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borderpanic: exhibition; 'holiday camp' screenings + mike parr
Having spent more time lately than I would care to admit whingeing about the insularity of the local arts scene, it was with enthusiasm and some portent that I received word of the Borderpanic program of events in Sydney. This ambitiously incorporated an exhibition, film screening, seminar, symposium and tactical media lab. The exhibition, at The Performance Space, mobilised a large body of work and project documentation by local and international artists/activists taking their departure from the manifold injustices of refugee policy to broadly conceive a world without borders. Amidst the racket some works held their own, notably Peter Lyssiotis' photomontage narrative The Great Wall of Australia (made with awesome prescience in 1983), which dryly asserts and historicises the construction of a suburban-style brick wall across a south-eastern portion of the country. Illustrated with generic magazine imagery it cleverly and economically mined the menace resident in urban peripheries. Two isolated panels from Gordon Hookey's Ruddock's Wheel stood out for their directness and pointed humour, with a warmongering Howard characterised as Mr Sheen ('making the nation white, tight and right') overlaid with a Seuss-like interpretation of immigration policy: 'We welcome the pale, pinky, white skin. All you's white, racist, sethefrikins, come in'. Most pressing were the works and comments included by artists currently imprisoned in Villawood detention centre, such as those of father and son Jassim and Humam AI Abaddy: an imagined landscape painted onto the back of a takeaway container lid, Jesus behind fencing and wire, and a tender self-portrait by sixteen year old Humam, all spoke clearly and unassumingly of a starkly different reality and the role of creativity in such a place.
In other respects the exhibition brought to mind the claim of a recent travelling show to have been two years in the making, which somehow did not reflect in the thing itself. Administration over thoughtful, thorough, considered exhibition composition and design. Indeed, at every turn in Borderpanic one found tribute to the syndicate of bureaucracies apparently required to engineer such projects these days. In the project reader/catalogue, curator Deborah Kelly tells us 'Borderpanic is not enough ... "All the work remains to be done outside this room'" (Bertholt Brecht). I am inclined to agree, and wonder why it was not in fact done 'outside this room ', all Borderpanic events being staged at art gallery/museum and academic venues. With the crux of the current treatment of refugees lying with the fact that government opinion is largely popular opinion, it is going to require some thinking outside the square to take this on. An event like Borderpanic might just as well be staged at a large community town hall, in an effort to extend and engage the issues in a broader dynamic. As it stood, this interesting program could not help but appear to be 'preaching to the converted'.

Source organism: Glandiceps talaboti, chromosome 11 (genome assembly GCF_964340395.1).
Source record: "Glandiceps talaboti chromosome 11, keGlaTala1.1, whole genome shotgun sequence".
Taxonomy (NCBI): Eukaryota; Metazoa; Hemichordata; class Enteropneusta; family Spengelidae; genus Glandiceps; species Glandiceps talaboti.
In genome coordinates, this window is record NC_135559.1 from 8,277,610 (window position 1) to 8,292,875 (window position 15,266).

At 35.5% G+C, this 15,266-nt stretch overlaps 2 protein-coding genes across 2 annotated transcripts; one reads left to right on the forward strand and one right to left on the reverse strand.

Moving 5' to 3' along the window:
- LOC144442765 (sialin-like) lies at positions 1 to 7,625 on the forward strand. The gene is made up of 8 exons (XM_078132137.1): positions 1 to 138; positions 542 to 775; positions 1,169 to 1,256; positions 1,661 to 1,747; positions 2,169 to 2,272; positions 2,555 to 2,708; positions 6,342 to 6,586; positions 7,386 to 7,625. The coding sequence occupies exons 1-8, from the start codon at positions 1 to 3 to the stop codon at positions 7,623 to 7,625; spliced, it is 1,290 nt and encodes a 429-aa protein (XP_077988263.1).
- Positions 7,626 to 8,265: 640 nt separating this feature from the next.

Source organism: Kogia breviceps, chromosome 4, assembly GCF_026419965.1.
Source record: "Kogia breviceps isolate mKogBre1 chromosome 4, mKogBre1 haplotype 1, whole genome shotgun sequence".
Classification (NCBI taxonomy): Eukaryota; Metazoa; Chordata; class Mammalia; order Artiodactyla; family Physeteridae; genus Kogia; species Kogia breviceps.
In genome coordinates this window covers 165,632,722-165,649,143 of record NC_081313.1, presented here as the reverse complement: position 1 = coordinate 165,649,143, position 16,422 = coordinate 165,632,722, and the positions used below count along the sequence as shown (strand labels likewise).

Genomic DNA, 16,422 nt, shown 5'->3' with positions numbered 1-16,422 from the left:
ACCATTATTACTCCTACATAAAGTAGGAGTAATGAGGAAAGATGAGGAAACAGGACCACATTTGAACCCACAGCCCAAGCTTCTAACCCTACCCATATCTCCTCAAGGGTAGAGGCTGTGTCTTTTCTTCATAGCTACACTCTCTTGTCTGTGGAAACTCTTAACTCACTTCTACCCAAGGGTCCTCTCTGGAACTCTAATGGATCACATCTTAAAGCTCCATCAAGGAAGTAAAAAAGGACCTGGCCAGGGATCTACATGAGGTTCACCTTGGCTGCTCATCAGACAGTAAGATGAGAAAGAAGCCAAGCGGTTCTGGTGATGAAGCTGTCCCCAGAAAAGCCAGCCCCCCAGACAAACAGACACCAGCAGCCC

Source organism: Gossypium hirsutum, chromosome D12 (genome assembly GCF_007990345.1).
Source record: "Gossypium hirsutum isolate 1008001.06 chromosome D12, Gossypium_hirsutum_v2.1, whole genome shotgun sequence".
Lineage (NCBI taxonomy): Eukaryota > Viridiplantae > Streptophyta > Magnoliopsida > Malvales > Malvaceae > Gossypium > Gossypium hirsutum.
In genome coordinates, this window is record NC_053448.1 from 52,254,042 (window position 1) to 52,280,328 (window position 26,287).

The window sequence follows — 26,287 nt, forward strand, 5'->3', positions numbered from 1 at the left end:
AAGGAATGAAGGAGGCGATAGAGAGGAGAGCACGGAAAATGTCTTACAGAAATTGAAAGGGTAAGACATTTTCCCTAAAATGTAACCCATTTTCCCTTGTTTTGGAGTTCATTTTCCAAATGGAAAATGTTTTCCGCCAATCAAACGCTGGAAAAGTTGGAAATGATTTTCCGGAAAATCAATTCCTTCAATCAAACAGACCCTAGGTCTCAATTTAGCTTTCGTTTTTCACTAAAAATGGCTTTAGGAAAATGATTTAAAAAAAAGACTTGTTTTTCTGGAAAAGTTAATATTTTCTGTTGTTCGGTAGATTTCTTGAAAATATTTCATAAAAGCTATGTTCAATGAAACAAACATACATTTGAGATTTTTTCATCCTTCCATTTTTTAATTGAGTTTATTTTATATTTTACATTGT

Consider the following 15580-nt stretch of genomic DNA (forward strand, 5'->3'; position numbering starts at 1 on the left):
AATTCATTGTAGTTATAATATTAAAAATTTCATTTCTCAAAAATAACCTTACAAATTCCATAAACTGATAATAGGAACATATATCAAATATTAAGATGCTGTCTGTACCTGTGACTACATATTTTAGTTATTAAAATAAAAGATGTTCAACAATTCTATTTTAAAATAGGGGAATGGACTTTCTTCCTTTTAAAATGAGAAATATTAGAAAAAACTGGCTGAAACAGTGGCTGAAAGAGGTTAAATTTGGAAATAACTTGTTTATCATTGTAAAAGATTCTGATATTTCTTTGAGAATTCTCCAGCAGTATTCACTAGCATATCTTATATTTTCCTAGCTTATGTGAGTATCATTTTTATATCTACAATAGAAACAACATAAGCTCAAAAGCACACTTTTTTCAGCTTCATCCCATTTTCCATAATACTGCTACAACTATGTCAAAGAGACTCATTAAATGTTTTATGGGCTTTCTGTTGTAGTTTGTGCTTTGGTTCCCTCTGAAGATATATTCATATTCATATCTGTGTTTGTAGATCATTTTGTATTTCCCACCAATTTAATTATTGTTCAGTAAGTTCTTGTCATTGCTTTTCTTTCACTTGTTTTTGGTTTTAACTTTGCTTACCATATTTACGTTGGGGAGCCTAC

Which was exactly the pointed accusation put in question time to the group assembled in the Performance Space theatre on the evening of the 11 September for the screening of the documentary 'Holiday Camp'. An Australian/German production by Drive by Shootings, it sketches out the post-Tampa scene with analysis from academic and indigenous speakers, plus powerful on-location footage of the Easter protests and breakout at Woomera detention centre. Explicit and distressing, importantly, the film succeeds in returning an emotional, human dimension to our treatment of asylum-seekers, the exact dimension government has worked hard to negate. The said challenge was put by an individual who had been at Woomera at the time depicted, along with some serious questions on the ethics of the breakout and a responsibility of protest and activism. Awkwardly fielded by the filmmakers, then scuttled by the curatorial response, the result was a discussion that continued within a small group on the audience periphery in the interval; a less than ideal, but neat, analogy of the position of such debate in the community.
In contrast Mike Parr came on to suggest that 'this part of the evening will be much more interesting if we can turn it into a discussion', but rea lly could not help himself, and set about delivering a likeable tirade of 'reasonably analytical paranoia'. Speaking tangentially in a mode comedic, vehement and urgent, Parr launched off the platform of the September 11 anniversary to construct a complex critique of media sensationalism and Howard/Bush politics of injustice and regression, informed by h1s own practice of art and activism. Refreshingly unmindful of the time-frame, it made a change indeed to hear unexpurgated, complex political awareness and rigorous opinion. He concluded with a projected slide sequence of texts, titled 'Not the Hilton', drawn from a report on the paltry quality of Australian detention facilities, proving again that there is nothing that clears a room like requiring people to read. And so we drifted off in an uneasy frame, prompted by an awareness of the date, the pouring rain in the night outside and the ought that our attention spans might well be exhausted before any inroads are made in this complicated landscape.